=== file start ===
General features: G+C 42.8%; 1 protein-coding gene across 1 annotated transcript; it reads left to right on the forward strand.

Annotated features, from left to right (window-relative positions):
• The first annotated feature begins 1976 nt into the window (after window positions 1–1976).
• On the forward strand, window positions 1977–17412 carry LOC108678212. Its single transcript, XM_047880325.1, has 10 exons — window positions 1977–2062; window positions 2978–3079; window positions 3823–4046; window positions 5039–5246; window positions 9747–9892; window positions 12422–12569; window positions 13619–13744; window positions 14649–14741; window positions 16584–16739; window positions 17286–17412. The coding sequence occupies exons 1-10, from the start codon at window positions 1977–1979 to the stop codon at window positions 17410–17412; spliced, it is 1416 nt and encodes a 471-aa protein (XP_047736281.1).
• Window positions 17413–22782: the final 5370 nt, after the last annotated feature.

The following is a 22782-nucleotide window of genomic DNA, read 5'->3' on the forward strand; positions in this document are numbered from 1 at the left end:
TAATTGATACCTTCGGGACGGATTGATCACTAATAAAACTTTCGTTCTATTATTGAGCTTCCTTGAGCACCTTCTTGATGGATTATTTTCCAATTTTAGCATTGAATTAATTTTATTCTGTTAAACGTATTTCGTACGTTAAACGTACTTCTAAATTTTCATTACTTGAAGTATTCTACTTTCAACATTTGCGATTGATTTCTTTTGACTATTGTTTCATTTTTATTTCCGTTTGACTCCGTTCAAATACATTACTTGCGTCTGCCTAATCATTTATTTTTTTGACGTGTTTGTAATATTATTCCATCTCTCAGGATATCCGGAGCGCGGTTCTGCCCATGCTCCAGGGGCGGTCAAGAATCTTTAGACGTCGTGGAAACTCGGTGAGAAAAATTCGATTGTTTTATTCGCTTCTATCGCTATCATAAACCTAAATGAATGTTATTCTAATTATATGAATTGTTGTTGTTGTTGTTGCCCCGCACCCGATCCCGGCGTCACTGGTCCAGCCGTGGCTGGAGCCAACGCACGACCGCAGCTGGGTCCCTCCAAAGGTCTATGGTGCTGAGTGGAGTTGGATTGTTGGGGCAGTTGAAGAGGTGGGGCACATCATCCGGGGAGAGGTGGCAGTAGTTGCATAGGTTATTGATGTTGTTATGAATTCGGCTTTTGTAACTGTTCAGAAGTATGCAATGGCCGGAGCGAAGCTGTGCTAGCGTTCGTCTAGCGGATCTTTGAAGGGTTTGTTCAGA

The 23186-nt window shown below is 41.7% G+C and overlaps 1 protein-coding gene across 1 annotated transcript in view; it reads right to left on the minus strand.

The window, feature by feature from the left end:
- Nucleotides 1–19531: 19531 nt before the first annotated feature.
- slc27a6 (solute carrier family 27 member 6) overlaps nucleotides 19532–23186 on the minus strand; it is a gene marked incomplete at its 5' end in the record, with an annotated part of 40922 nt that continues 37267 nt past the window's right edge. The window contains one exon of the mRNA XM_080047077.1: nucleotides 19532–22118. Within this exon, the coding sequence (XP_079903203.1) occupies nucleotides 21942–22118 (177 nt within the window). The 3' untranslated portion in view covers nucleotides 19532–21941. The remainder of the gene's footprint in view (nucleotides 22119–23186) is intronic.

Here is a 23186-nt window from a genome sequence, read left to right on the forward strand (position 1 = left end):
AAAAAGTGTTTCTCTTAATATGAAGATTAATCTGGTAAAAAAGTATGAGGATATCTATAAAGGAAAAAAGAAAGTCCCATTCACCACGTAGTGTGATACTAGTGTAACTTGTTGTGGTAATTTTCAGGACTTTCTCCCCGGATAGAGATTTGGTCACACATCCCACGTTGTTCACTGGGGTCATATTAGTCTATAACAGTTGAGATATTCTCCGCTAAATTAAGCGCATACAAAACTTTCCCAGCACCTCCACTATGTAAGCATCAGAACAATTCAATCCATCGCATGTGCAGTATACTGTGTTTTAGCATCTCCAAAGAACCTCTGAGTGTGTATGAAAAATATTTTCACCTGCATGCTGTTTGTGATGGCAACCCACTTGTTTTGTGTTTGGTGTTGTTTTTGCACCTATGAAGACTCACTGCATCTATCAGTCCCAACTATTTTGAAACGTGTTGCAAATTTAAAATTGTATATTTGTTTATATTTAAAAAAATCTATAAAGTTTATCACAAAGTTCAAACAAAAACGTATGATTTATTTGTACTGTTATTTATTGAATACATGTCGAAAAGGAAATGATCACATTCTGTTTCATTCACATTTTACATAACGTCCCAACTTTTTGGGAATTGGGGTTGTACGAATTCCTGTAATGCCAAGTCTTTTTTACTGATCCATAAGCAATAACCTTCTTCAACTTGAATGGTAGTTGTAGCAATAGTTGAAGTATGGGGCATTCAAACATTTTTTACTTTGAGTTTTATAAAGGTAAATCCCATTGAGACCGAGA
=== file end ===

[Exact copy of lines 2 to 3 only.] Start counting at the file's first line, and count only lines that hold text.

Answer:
Annotated features, from left to right (window-relative positions):
• The first annotated feature begins 1976 nt into the window (after window positions 1–1976).